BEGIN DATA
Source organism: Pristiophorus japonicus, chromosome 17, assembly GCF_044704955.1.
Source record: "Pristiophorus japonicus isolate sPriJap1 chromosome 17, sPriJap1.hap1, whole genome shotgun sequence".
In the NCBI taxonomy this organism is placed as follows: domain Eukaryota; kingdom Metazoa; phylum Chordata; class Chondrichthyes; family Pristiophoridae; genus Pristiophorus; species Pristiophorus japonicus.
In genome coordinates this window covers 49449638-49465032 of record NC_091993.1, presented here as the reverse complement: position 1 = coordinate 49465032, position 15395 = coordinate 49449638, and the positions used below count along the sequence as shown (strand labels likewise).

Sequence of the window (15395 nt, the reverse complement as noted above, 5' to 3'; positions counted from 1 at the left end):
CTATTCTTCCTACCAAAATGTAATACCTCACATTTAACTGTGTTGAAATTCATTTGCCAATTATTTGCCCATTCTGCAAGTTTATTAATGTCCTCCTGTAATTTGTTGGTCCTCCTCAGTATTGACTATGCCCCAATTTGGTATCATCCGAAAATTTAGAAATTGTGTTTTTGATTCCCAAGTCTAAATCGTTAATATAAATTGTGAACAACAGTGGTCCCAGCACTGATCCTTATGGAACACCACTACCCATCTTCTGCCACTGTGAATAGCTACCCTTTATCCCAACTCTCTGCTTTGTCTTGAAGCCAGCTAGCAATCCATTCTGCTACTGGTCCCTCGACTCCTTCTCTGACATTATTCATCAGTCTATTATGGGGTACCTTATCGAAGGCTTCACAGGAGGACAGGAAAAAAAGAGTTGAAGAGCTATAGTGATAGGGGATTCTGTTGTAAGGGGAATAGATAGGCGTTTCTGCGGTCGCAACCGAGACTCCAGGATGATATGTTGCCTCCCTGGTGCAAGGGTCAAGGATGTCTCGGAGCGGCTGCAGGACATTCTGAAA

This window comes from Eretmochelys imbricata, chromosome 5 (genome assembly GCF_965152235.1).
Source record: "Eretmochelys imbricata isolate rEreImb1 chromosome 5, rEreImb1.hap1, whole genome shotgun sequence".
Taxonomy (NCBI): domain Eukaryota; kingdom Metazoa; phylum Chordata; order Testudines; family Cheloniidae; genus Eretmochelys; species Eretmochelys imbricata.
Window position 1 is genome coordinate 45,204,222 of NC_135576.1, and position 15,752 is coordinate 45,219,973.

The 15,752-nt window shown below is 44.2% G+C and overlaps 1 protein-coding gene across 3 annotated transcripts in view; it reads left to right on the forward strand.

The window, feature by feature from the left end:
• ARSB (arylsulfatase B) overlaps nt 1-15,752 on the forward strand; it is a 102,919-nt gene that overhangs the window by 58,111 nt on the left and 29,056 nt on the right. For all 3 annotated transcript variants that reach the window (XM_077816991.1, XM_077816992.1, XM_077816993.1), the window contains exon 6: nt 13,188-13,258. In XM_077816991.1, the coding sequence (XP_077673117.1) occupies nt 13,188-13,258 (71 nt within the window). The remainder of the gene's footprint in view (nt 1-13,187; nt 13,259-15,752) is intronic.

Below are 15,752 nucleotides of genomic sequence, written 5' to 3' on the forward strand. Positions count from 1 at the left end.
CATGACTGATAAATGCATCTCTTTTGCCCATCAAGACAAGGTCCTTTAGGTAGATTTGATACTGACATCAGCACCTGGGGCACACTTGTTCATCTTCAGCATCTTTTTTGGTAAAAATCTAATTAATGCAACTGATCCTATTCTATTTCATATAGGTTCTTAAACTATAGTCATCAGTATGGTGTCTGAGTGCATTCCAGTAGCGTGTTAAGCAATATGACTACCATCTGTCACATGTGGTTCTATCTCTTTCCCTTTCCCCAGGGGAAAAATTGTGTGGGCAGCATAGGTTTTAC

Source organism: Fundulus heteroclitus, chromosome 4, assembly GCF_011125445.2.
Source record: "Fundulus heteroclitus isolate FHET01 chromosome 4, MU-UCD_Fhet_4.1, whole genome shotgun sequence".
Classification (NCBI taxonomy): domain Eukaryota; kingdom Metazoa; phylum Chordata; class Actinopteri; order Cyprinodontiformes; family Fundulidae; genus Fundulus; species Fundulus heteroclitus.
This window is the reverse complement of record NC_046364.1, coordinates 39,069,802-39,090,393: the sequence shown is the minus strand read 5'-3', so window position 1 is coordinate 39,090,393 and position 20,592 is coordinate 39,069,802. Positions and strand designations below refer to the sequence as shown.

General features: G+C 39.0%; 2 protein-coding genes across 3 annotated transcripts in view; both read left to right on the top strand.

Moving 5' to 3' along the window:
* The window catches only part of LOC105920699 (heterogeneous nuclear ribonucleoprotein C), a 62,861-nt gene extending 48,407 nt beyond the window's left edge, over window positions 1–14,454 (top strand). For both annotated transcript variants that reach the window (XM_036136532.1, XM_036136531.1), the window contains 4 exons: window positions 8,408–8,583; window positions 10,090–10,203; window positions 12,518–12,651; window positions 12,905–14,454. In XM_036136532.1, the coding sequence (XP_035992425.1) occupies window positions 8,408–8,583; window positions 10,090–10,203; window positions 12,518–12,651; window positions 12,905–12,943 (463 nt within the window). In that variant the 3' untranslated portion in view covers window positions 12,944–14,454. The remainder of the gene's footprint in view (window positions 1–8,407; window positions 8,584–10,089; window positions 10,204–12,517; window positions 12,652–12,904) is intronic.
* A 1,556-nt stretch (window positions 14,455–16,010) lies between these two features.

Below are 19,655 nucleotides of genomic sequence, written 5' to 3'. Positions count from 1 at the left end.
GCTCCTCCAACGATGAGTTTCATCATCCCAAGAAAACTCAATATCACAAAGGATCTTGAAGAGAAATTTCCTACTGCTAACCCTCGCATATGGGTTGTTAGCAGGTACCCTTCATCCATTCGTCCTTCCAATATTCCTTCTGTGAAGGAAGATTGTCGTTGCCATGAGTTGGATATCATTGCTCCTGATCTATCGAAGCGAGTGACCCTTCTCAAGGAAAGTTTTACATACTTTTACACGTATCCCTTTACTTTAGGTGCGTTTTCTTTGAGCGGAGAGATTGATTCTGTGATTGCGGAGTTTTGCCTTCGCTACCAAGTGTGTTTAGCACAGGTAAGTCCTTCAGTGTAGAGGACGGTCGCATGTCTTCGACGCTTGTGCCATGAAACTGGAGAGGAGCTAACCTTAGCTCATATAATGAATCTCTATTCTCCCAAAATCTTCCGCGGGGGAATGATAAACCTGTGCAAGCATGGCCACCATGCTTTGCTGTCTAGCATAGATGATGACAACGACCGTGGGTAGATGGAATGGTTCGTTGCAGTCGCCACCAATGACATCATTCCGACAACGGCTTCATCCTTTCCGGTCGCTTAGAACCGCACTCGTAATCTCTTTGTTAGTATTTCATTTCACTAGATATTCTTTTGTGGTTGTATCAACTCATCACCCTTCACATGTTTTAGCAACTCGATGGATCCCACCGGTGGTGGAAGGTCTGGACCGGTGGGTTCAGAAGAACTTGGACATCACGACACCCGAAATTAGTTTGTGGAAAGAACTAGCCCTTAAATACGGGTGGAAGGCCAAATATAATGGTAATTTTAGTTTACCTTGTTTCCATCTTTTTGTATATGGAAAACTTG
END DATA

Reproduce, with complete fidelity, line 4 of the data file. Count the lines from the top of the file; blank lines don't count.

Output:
In genome coordinates this window covers 49449638-49465032 of record NC_091993.1, presented here as the reverse complement: position 1 = coordinate 49465032, position 15395 = coordinate 49449638, and the positions used below count along the sequence as shown (strand labels likewise).